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Winter tires/what might fit

Old 10-23-18, 06:51 PM
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delbiker1 
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Winter tires/what might fit

I have a Schwinn Supersport DBX, 700c tires, mechanical disc brakes and am looking for winter tires. I live in the mid Atlantic coastal area, Bethany Beach, DE. We do get snow but average not that much. We do have alot of rain/sleet, wind, blowing sand. My bike is set up for commuting/light touring. I presently have Vittoria 32mm zaffiro pro's mounted on the bike. The rear still has clearance of 3/4 inches on each side of seat stays, 1/2 inch at side of chain stays and 1/2 inch at each triangle of stays and seat tube. The front tires have clearance of 3/4 inch at top of fork and 3/8 inch on the sides. Any suggestions for brand, type and width would be appreciated.
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Old 10-24-18, 08:44 AM
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Hey, another DE cyclist!

For sleet/ice, you can't beat a studded tire. I have some studded Nokian Mount & Ground tires that I used for commuting year round. At 1.9" wide they wren't great for deep snow but I never had issues on ice. Traffic around me was another story. In your case, it sounds like a 40mm tire ought to fit without issue while leaving clearance for the inevitable rocks, etc. that might get kicked up by the tires.

It was many years ago but I am fairly certain I bought the tire through Peter White Cycles: https://www.peterwhitecycles.com/studdedtires.php

There are likely many more choices in retailers these days but Peter was very friendly and helped me decide on a tire that served me very well.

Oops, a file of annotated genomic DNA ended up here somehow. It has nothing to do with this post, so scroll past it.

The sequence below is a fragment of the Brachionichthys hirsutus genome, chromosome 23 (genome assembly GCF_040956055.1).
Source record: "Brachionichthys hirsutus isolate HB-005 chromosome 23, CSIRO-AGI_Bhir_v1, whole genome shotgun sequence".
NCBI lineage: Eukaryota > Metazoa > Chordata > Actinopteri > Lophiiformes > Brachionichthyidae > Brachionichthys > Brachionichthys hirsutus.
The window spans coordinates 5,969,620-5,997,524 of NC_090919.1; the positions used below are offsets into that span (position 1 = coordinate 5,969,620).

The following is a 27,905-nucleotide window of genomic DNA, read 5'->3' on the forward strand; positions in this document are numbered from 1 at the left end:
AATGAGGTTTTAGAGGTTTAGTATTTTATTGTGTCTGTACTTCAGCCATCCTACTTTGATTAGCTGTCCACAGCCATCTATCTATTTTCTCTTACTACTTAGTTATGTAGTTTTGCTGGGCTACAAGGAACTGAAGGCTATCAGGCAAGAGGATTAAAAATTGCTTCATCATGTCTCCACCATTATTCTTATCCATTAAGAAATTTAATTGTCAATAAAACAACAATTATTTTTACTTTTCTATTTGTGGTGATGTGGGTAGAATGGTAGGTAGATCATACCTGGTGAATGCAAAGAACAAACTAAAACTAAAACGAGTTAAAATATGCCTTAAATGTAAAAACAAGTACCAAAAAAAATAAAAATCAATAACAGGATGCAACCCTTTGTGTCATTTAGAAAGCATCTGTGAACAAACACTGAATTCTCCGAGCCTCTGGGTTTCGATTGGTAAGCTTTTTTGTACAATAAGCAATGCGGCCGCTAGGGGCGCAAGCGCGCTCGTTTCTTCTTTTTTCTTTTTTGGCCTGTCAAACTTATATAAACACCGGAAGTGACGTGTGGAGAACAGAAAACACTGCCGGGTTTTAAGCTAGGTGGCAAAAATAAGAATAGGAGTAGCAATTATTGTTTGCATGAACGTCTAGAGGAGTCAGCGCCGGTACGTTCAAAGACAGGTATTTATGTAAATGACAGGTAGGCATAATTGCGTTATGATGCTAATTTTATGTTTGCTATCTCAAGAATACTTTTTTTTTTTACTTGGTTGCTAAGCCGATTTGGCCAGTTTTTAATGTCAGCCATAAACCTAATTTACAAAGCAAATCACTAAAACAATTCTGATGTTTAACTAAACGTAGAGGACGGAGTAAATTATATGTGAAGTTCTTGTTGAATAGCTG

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Old 10-24-18, 02:20 PM
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While I agree with the width advice I disagree with the use of a metal studded tire on otherwise wet pavement. Only is the pavement supports ice (it's freezing too, ground takes a lot more cold to freeze then the precip does, the precip will just melt as it contacts the non freezing pavement) will the studs be greater traction. On wet pavement the studs will reduce traction, sometimes by a lot more then events want. Andy
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Old 10-24-18, 04:32 PM
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Originally Posted by Andrew R Stewart View Post
On wet pavement the studs will reduce traction, sometimes by a lot more then events want. Andy
You have to go pretty wild to run into those things.
When you say 'studded tire', the first things I think of is: 'no fun, because super slow' and 'pretty pricey'. There obviously is a trade-off between running or not running studded tires in potentially icy conditions. For Canadian winters, I am running studs now. For Germany winters, I never have and probably wouldn't. On those days, I usually used some form of Marathons or similar. One rugged level out would be tires with more tread and into the cyclocross/MTB world. Snow and slush does not require studs.
So as Andy said, studs might be overkill, if your primary concern is a wet, but not very icy winter. A bit more tread for snow days, maybe some additional puncture protection could be a good start.
If you want more than that, a lot of people here usually also mention Continental top contact Winter tires. They're not studs, but soft rubber and lots of grip apparently. The next step is probably studs.